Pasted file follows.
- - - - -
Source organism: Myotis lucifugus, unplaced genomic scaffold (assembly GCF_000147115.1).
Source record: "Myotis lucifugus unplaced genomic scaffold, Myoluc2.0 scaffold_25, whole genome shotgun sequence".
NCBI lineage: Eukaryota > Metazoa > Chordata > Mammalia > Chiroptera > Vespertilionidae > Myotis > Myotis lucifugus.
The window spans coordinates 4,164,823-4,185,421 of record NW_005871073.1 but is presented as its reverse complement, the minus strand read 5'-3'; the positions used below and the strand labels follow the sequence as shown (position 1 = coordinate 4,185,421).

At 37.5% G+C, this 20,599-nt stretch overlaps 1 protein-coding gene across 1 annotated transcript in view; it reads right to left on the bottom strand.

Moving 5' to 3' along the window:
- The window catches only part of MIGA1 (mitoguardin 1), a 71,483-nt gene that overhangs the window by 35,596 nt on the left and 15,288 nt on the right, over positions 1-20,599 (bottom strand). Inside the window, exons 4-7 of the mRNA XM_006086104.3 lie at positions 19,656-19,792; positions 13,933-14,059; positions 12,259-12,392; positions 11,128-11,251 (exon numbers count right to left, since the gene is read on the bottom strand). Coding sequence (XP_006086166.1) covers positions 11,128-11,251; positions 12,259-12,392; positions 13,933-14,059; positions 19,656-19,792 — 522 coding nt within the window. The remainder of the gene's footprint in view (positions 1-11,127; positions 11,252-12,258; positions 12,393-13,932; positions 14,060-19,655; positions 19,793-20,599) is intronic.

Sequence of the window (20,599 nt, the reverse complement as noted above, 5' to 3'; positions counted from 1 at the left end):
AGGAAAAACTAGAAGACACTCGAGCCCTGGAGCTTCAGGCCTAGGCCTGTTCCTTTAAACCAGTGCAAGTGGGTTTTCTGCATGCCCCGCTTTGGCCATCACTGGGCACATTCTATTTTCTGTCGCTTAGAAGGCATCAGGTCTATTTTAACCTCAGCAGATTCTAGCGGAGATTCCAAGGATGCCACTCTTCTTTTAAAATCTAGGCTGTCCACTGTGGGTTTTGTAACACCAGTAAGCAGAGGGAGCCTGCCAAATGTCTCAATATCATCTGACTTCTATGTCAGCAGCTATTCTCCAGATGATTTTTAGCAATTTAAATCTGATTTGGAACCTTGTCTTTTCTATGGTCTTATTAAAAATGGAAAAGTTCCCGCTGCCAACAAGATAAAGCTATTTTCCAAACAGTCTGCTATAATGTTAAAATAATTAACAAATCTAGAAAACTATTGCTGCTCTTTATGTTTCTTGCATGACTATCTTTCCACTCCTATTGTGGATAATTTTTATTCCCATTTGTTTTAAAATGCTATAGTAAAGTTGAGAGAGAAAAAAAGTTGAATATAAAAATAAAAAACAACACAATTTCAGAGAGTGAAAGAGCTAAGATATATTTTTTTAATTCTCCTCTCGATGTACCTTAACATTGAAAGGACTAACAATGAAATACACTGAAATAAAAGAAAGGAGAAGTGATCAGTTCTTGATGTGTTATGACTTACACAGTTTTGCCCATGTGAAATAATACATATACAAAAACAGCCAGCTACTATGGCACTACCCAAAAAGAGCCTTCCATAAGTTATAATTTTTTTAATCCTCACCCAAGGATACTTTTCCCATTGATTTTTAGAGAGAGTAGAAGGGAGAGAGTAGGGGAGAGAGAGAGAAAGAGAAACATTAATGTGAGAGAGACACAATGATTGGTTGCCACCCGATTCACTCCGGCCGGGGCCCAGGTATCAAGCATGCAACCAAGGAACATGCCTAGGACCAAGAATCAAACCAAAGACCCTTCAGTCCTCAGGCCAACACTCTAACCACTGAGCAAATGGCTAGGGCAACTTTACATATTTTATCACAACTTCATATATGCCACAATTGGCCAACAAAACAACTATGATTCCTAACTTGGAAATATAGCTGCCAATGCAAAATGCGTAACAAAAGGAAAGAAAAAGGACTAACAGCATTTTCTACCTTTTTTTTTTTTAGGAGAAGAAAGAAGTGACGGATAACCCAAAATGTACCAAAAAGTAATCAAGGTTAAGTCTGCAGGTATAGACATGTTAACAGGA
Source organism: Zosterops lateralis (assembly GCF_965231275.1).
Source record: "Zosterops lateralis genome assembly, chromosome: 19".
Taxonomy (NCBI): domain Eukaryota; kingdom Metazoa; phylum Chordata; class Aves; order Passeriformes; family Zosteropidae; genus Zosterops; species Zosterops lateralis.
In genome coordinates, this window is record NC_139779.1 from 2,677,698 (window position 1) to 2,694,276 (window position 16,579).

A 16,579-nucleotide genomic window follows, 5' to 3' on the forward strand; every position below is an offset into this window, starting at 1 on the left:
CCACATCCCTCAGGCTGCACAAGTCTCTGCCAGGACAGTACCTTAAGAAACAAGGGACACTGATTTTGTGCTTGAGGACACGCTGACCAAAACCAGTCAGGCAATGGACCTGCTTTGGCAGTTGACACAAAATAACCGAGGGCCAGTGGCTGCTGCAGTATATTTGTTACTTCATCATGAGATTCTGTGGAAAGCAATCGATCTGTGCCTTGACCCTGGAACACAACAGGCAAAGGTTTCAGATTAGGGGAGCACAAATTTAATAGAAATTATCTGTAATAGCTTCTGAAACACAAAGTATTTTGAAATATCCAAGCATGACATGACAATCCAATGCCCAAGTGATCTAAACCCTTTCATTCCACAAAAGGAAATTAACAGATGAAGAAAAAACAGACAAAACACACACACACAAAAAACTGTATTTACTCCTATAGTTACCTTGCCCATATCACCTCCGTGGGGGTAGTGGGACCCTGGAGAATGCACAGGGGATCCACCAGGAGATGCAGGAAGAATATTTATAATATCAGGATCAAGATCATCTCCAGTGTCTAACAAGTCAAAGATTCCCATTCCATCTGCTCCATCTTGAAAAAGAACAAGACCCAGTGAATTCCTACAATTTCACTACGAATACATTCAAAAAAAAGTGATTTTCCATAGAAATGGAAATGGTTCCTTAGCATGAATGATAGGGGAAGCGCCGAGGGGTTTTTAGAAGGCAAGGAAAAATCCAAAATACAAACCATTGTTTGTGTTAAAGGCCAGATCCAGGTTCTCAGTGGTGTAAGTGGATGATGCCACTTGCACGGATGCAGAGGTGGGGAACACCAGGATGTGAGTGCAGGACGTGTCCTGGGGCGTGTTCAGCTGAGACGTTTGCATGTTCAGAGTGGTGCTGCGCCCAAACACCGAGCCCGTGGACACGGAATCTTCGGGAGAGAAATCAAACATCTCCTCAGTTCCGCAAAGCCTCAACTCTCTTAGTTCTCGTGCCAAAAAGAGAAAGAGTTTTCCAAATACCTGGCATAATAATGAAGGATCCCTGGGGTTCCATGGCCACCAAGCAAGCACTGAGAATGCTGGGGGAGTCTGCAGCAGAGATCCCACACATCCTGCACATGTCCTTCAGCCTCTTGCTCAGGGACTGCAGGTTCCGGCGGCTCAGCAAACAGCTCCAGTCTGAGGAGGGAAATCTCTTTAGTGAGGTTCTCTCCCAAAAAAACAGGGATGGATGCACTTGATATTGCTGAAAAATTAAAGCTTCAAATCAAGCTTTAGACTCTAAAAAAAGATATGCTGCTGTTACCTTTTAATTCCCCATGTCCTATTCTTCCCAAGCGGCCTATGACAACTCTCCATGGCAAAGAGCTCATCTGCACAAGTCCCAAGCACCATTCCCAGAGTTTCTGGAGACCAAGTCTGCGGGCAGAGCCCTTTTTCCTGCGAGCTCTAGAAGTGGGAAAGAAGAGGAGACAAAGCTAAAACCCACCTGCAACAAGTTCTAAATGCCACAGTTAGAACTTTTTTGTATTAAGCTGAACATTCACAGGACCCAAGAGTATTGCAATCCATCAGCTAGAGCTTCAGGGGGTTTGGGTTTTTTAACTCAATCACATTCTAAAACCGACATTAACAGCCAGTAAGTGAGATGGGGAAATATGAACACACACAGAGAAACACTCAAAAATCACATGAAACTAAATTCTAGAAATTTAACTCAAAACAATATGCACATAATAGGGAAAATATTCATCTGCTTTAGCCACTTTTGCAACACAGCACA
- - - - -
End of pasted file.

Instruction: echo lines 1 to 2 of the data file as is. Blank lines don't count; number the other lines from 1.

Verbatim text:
Source organism: Myotis lucifugus, unplaced genomic scaffold (assembly GCF_000147115.1).
Source record: "Myotis lucifugus unplaced genomic scaffold, Myoluc2.0 scaffold_25, whole genome shotgun sequence".